Author Archive

Posts by Sean

Congress will soon determine the levels of U.S. assistance available to Mosul and other global humanitarian crises. Rebuilding Mosul will be a critical test and an enormous challenge, yet the future of Iraq— and the future of America’s presence abroad— may well depend on what emerges from the city’s rubble.

After sailing through his nomination hearing with strong bipartisan support, senators on the Foreign Relations Committee and other development leaders have called for a speedy confirmation for Ambassador Mark Green as the 18th Administrator for the U.S. Agency for International Development. While he will face a host of other challenges— including the largest humanitarian crisis since World War II, and a budget proposal that seeks drastic cuts to USAID— he remains hopeful about the opportunities and improvements that have been made at the agency.

Last week, the Pentagon issued a security warning to commercial shipping companies regarding international piracy—following a recent spike in attacks off the coast of Somalia. While this should cause American shipping companies to be on high alert with nearly one-third of the world’s commercial ships passing through this region, it is perhaps more indicative of […]

Today, the Administration today released its FY18 “skinny” budget, which would slash the State Department and USAID by 31% from current levels, cut the Treasury Department’s International Programs by 35%, and eliminate five agencies associated with the International Affairs Budget. The draconian and disproportionate cuts to these programs—which have long been key pillars of U.S. […]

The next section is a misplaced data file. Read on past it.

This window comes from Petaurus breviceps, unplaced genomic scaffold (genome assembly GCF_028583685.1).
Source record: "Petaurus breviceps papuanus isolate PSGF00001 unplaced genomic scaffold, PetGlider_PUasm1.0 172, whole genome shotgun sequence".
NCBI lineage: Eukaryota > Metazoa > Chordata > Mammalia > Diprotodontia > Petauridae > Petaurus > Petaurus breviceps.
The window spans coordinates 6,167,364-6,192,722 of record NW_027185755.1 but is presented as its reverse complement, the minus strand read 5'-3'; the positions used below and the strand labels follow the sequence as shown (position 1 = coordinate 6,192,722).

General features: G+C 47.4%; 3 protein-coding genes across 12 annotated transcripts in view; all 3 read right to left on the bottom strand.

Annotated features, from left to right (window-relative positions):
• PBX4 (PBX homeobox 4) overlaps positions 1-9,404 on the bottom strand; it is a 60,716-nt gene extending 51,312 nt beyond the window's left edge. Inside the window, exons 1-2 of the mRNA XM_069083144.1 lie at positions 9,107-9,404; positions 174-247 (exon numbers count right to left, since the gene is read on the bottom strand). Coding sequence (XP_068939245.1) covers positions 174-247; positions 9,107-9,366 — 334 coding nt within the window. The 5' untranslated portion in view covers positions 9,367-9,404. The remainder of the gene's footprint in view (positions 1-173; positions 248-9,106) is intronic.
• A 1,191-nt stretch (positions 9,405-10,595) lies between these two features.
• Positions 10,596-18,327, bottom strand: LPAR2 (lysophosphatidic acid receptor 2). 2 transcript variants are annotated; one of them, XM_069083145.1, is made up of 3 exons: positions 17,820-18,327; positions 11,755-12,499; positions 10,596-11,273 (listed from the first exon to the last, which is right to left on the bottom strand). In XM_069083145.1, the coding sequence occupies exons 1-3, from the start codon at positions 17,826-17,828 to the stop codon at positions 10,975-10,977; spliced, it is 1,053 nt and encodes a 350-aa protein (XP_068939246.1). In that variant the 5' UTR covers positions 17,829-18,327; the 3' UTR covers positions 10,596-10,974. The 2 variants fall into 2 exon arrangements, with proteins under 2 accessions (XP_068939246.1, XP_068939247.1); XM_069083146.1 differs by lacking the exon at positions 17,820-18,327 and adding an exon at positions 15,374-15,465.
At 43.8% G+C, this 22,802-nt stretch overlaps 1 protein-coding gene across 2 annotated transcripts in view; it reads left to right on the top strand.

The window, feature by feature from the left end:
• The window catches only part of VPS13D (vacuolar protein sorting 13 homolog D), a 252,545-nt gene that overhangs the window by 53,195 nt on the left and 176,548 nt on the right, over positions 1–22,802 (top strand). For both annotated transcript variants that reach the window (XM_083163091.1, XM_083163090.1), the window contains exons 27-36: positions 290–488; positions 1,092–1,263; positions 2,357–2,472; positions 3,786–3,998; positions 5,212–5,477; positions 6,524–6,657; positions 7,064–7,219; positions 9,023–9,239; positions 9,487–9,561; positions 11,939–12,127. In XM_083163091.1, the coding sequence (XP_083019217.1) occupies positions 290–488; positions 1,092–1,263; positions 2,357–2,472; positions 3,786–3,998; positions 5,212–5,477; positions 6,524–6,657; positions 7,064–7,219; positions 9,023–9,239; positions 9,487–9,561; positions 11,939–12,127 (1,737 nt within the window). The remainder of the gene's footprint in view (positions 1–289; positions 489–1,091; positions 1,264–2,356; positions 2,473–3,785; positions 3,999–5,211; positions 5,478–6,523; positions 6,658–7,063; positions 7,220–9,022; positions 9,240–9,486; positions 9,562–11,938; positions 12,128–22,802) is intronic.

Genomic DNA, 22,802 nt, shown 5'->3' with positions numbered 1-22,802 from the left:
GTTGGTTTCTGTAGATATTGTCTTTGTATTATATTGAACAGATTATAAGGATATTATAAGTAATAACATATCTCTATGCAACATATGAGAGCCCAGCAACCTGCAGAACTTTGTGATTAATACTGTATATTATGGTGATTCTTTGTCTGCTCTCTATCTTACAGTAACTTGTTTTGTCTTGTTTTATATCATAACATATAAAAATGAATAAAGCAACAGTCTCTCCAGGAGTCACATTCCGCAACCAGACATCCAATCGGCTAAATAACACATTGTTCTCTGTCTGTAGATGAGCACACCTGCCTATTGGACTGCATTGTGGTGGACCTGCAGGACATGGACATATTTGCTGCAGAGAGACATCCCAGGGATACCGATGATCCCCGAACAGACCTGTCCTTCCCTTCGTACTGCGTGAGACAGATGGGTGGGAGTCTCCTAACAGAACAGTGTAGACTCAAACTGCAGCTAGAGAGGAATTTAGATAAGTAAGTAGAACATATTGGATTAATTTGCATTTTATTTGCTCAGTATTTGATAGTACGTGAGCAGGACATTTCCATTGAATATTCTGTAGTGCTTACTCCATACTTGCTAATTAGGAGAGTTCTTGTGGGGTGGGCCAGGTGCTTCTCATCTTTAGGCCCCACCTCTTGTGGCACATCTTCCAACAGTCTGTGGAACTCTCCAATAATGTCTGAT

2016 is finally behind us— and with it, much of the speculation regarding who will lead in Trump’s national security team. While some key picks remain unnamed (hint: USAID Administrator), many are watching to see how the Trump Administration will engage Africa, a continent with some of the world’s fastest growing economies and most intractable […]

The people of Colombia surprised the world this weekend by narrowly rejecting— by .04%— a peace deal to end the conflict with the Revolutionary Armed Forces of Colombia, or FARC. The reasons for the rejection largely revolved around the issue of transitional justice, as the agreement would have granted many rebel fighters amnesty if they […]

While the Republican and Democratic National Conventions painted different challenges for the next administration, speakers at both recognized the threats posed by weak and fragile states to America’s safety and prosperity. President Obama and others recently made a strong case for why the next administration must continue to invest in global development at this year’s […]

It’s no wonder that foreign policy has taken center stage in the 2016 presidential race. The crisis in Syria rages on, with over 13.5 million people currently in need of humanitarian assistance. ISIS and other violent extremist groups have carried out devastating terror attacks in Paris, San Bernardino, and more recently in Indonesia, Pakistan, and […]

In the midst of impassioned presidential debates on national security following the terror attacks in Paris and San Bernardino, a recent report by the American Enterprise Institute makes a powerful case for why America should not scale back its global leadership, but instead must leverage its influence to support the liberal world order it has […]

As all eyes turn to Afghanistan and Pakistan following the recent devastating earthquake, the case of Nepal—also struck by powerful earthquakes this year—serves as a reminder for our potential to help nations become more resilient and prepare for likely disasters before they strike. Nestled high in the Himalayas, strategically located between China and India, sits […]

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